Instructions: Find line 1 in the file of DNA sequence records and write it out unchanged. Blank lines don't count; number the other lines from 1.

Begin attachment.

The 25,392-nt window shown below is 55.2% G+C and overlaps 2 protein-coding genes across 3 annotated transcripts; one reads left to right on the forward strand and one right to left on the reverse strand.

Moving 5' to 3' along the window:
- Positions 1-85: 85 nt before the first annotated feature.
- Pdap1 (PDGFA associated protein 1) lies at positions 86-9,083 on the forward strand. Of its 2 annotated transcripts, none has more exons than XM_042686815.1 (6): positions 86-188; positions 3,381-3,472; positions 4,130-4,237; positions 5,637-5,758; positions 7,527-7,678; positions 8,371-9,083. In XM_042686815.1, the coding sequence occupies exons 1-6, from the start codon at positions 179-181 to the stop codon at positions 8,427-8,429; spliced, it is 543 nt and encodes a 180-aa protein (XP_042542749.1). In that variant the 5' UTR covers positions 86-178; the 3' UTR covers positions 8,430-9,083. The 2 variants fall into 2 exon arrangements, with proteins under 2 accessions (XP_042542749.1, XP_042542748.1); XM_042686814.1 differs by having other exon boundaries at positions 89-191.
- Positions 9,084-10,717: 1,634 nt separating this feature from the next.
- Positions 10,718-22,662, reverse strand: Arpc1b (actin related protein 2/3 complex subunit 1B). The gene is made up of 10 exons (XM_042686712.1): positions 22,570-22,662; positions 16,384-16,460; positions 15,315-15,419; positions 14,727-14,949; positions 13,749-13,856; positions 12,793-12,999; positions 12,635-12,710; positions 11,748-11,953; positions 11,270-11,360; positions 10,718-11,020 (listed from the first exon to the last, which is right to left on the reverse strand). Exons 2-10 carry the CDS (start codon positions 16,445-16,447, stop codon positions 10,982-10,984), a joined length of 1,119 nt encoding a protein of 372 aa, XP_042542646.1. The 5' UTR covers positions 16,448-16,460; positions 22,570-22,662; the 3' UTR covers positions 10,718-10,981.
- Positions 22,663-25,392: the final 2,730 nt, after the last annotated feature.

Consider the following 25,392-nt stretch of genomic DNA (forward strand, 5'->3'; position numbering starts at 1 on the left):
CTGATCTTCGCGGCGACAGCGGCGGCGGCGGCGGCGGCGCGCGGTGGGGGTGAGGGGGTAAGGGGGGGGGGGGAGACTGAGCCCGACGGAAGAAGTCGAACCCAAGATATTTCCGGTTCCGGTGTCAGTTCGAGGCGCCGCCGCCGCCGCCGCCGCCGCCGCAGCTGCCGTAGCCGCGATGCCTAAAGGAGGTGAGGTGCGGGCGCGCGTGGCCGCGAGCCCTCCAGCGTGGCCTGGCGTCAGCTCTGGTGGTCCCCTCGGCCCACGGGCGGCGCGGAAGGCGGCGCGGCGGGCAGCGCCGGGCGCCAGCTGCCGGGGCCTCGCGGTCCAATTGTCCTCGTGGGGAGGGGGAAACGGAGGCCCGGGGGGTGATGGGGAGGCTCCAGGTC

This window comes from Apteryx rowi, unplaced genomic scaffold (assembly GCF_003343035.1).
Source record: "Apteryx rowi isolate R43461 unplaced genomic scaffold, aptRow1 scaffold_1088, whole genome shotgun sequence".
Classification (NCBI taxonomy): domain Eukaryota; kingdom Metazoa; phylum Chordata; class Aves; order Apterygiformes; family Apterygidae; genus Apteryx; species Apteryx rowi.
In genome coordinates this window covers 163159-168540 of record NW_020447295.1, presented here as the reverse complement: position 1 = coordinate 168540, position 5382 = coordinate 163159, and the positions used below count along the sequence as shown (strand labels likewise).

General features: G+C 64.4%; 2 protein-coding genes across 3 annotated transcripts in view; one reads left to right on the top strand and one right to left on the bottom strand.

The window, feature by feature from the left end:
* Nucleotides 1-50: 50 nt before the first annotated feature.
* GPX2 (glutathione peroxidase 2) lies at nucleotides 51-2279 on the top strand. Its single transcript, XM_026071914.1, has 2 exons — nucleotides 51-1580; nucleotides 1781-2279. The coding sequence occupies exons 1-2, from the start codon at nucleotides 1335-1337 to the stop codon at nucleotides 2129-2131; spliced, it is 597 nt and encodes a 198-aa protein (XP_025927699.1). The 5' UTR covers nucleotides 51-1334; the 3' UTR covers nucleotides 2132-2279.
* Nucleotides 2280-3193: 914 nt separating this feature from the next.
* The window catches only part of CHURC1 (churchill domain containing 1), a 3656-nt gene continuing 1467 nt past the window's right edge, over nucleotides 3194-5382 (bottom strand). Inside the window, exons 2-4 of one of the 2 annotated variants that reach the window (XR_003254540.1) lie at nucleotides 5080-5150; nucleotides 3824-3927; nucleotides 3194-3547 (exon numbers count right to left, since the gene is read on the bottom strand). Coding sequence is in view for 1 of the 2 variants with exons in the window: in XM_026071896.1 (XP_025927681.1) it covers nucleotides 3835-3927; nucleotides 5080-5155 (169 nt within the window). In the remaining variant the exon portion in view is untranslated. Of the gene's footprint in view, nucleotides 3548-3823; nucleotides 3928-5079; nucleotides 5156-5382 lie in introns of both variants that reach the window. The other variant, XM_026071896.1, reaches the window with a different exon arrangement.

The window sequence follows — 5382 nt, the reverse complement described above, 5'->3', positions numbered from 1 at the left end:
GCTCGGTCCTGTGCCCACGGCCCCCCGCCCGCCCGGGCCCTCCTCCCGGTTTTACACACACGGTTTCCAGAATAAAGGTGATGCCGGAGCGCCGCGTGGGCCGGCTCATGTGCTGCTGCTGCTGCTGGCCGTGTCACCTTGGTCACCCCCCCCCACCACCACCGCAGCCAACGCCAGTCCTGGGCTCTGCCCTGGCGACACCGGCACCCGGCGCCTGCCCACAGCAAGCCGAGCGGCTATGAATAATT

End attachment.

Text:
The 25,392-nt window shown below is 55.2% G+C and overlaps 2 protein-coding genes across 3 annotated transcripts; one reads left to right on the forward strand and one right to left on the reverse strand.